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OP SHAKESPEARE

WE RECOGNIZE the sounds of Shakespearean English, that regal, full and slightly plummy resonance of the language. But this is modern theatrical English; it’s not the language as she was spoke back in Elizabethan times.

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We know his words, but how to pronounce them?

Scholars have looked into the matter of Original Pronunciation, and it turns out that good ol’ ’Merican—or maybe Australian—isn’t far from the pronunciation of Shakespeare’s time. An excellent discussion of this at the Open University website is given by David Crystal, Honorary Professor of Linguistics, the University of Wales, and his son, actor Ben Crystal.

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Prof. David Crystal and his son, actor Ben Crystal, in familiar surroundings, Shakespeare’s Globe Theatre in London.

Smithsonian.com’s “Hear Shakespeare As It Was Meant To Be Heard” is a portal to this and related video and sound bites (http://goo.gl/vnA3Ep).

Prof. Crystal observes that such linguistic detective work depends on three aspects. First, there were writing analyses of the language at the time. Elizabethan playwright Ben Jonson, for instance, wrote about the final r in words needing a proper “grr” hardness. Contrast this with today’s “rathah” different way of treating the letter.

Second, spelling in Elizabethan times was in flux, in a sense better reflecting actual pronunciation than today’s spelling. For instance, our word “film” was spelled “philome,” suggesting that it was pronounced, as some persist today, “filum.”

Third, and particularly fascinating, Prof. Crystal says pronunciation of the era can be deduced from puns and intended rhymes. In Shakespeare’s Sonnet 116, the rhymes make more sense in the dialect of the Liverpool Beatles, rather than that of the Old Vic’s Lawrence Olivier. “Come” and “doom”? And, at the poem’s ending couplet, “If this be error and upon me proved/I never writ, nor man ever loved.” (Hear these with a Beatles’ “coom” and “luvved”.)

In “Romeo and Juliet,” the words “loins” (of the lower anatomy) and “lines” (as in genealogical lines) have little resonance in modern English. However, in Shakespeare’s time, there was an intended pun with both words pronounced “loyns.”

In “As You Like It,” there’s a line, “And so, from hour to hour, we ripe and ripe,/And then, from hour to hour, we rot and rot;/And thereby hangs a tale.”

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Like baseball fans in the bleachers, the Globe’s groundlings could be a tough house, or a wonderfully enthusiastic one.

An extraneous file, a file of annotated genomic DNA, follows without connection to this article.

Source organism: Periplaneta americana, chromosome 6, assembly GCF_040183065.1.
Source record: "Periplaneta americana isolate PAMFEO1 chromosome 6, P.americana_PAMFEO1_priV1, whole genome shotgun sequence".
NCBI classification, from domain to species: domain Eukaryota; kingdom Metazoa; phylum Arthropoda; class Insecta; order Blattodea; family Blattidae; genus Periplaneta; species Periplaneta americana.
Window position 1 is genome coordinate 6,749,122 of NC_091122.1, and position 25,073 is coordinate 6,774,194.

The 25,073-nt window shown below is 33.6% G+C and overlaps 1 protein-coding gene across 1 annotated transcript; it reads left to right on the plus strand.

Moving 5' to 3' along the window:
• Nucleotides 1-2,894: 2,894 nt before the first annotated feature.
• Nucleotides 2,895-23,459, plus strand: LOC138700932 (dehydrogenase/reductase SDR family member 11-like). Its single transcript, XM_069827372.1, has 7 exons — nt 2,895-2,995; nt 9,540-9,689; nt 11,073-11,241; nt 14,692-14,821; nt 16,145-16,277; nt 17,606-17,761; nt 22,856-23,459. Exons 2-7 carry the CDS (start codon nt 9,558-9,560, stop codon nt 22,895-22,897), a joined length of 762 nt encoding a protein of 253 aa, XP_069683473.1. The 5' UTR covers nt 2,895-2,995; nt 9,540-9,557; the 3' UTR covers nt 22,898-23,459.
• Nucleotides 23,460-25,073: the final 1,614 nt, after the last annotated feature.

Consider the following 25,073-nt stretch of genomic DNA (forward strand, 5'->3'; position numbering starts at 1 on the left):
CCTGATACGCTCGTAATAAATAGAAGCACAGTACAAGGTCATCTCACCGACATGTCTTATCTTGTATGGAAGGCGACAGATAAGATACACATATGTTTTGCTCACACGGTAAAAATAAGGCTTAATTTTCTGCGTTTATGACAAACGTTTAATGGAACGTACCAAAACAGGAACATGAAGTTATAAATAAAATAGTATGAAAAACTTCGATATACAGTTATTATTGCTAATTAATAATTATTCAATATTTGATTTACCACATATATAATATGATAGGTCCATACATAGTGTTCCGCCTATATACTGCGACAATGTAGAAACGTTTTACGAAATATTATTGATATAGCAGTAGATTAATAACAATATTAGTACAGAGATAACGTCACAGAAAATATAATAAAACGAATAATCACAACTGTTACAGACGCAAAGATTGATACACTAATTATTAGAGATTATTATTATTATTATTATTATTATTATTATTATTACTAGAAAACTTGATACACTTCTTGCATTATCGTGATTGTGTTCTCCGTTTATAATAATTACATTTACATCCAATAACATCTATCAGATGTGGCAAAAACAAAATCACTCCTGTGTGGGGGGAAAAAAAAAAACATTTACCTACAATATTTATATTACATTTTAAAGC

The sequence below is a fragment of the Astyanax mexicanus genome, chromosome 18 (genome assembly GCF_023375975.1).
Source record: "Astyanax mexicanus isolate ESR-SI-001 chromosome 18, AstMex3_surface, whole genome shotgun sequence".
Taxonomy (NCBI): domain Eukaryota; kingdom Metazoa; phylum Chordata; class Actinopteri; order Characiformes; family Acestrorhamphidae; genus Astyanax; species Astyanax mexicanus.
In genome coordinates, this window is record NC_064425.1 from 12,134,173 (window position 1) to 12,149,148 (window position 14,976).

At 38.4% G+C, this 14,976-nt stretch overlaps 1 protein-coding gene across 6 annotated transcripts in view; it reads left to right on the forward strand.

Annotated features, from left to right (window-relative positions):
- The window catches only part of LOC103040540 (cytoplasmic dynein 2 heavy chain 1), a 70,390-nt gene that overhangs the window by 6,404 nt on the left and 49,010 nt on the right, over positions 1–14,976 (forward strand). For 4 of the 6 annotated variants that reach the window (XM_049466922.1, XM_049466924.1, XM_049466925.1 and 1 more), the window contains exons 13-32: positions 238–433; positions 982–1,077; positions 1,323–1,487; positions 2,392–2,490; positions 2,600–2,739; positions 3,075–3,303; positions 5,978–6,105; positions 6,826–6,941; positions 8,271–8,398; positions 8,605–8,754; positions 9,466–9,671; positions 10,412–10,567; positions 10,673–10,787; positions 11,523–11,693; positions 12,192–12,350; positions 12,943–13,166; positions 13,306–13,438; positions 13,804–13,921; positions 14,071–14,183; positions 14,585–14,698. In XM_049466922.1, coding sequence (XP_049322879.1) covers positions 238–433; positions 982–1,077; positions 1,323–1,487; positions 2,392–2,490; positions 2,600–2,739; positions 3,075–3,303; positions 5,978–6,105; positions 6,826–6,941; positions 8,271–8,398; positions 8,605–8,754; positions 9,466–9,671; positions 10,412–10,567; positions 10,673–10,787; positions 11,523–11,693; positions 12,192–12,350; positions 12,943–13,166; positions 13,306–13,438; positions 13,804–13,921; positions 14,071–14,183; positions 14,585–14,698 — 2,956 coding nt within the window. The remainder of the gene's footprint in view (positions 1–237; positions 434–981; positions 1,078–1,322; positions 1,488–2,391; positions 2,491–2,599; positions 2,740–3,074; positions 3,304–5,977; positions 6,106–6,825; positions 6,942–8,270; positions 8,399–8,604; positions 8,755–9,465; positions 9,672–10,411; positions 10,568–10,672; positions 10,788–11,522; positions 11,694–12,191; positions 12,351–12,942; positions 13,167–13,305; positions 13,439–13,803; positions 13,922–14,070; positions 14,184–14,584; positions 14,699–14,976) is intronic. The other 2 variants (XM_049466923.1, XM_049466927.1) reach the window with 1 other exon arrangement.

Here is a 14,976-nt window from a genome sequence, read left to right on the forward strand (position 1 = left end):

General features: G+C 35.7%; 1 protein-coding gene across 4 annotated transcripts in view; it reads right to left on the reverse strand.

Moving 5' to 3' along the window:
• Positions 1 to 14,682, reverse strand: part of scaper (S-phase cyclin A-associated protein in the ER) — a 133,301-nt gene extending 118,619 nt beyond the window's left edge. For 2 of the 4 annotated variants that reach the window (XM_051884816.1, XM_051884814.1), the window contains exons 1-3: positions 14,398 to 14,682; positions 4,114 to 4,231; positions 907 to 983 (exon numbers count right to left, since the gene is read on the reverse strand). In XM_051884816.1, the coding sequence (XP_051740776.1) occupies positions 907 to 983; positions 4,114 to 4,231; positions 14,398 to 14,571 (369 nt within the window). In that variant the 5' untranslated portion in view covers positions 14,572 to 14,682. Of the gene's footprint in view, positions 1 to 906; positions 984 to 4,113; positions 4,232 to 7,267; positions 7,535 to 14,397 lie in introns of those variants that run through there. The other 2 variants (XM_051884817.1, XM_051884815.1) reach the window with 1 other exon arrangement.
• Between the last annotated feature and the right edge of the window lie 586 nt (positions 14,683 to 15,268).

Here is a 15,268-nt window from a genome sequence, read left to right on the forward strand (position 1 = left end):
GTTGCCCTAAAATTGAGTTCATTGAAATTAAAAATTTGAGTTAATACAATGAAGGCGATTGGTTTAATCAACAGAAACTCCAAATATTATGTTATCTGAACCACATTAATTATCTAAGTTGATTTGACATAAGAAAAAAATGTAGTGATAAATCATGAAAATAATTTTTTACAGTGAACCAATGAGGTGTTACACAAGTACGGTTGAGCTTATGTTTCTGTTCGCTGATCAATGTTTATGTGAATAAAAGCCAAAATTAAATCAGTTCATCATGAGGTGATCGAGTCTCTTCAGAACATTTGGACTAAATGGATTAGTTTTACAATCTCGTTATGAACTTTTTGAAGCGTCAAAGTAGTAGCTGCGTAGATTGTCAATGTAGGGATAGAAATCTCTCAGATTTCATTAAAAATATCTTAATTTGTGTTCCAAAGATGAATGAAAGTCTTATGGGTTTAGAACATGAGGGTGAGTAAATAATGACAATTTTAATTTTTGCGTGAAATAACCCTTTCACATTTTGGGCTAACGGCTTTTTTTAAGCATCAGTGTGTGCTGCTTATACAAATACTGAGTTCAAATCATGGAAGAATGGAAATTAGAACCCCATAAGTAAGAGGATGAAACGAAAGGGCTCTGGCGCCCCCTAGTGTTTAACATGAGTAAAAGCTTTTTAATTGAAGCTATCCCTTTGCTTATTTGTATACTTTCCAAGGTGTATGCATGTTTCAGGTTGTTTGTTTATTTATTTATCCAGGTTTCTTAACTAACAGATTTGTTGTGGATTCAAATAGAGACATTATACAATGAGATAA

This would have raised a howl of ribald laughter, especially from the Globe Theatre’s groundlings, the cheap-ticket types standing immediately in front of the stage. Why?

In Elizabethan times, the word “hour” lost its “h” and became “ore,” a perfect homonym at the time with the word “whore.” As Ben Crystal notes of this bawdiness, the entire passage is racy. There’s even a reference to “the King’s Evil.”

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“Shakespeare’s Original Pronunciation,” CD, the British Library, 2012.

The Crystals have cooperated with the British Library to produce an audio guide. The CD “Shakespeare’s Original Pronunciation” contains 75 minutes of sonnets, speeches and scenes. For details, see http://goo.gl/vVZf1H; it’s available as well at www.amazon.com.

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Shakespeare’s Globe Theatre, Bankside, Southwark, London, is a modern recreation of the original “wooden O.”

With the help of the Crystals, the acting company of the modern Shakespeare’s Globe performed dual productions of “Romeo and Juliet,” one in modern English and the other in Original Pronunciation. Ben observed that actors following the OP style inherently reacted with an earthier, less reverential delivery.

They found themselves speaking more rapidly as well. The OP “Romeo and Juliet” running time was 10 minutes shorter than the one in modern English.

What a magical production this must have been: Witnessing Elizabethan theater in a carefully crafted modern equivalent of “this wooden O”—and even in the vernacular of the era. ds

© Dennis Simanaitis, SimanaitisSays.com, 2013.

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